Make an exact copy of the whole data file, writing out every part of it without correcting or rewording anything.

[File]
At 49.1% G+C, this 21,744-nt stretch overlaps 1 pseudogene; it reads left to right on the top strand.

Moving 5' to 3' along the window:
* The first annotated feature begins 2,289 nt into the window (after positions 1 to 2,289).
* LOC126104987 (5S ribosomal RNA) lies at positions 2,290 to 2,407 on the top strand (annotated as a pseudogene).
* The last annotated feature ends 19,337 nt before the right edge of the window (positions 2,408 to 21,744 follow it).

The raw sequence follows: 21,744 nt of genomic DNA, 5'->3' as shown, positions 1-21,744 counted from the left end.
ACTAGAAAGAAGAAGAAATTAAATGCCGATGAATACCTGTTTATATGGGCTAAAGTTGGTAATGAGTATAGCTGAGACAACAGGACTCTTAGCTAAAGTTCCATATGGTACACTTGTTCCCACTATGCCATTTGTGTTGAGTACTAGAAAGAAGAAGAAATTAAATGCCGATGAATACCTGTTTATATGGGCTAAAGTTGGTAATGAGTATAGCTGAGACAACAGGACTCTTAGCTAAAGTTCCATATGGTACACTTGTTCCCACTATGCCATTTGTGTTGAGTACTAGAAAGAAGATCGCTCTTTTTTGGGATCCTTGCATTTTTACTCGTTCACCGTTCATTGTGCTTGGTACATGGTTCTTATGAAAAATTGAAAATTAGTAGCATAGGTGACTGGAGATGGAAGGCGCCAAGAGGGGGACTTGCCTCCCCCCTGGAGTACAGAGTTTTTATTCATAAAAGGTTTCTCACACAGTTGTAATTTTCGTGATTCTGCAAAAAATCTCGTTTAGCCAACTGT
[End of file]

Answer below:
At 49.1% G+C, this 21,744-nt stretch overlaps 1 pseudogene; it reads left to right on the top strand.

Moving 5' to 3' along the window:
* The first annotated feature begins 2,289 nt into the window (after positions 1 to 2,289).
* LOC126104987 (5S ribosomal RNA) lies at positions 2,290 to 2,407 on the top strand (annotated as a pseudogene).
* The last annotated feature ends 19,337 nt before the right edge of the window (positions 2,408 to 21,744 follow it).

The raw sequence follows: 21,744 nt of genomic DNA, 5'->3' as shown, positions 1-21,744 counted from the left end.
ACTAGAAAGAAGAAGAAATTAAATGCCGATGAATACCTGTTTATATGGGCTAAAGTTGGTAATGAGTATAGCTGAGACAACAGGACTCTTAGCTAAAGTTCCATATGGTACACTTGTTCCCACTATGCCATTTGTGTTGAGTACTAGAAAGAAGAAGAAATTAAATGCCGATGAATACCTGTTTATATGGGCTAAAGTTGGTAATGAGTATAGCTGAGACAACAGGACTCTTAGCTAAAGTTCCATATGGTACACTTGTTCCCACTATGCCATTTGTGTTGAGTACTAGAAAGAAGATCGCTCTTTTTTGGGATCCTTGCATTTTTACTCGTTCACCGTTCATTGTGCTTGGTACATGGTTCTTATGAAAAATTGAAAATTAGTAGCATAGGTGACTGGAGATGGAAGGCGCCAAGAGGGGGACTTGCCTCCCCCCTGGAGTACAGAGTTTTTATTCATAAAAGGTTTCTCACACAGTTGTAATTTTCGTGATTCTGCAAAAAATCTCGTTTAGCCAACTGT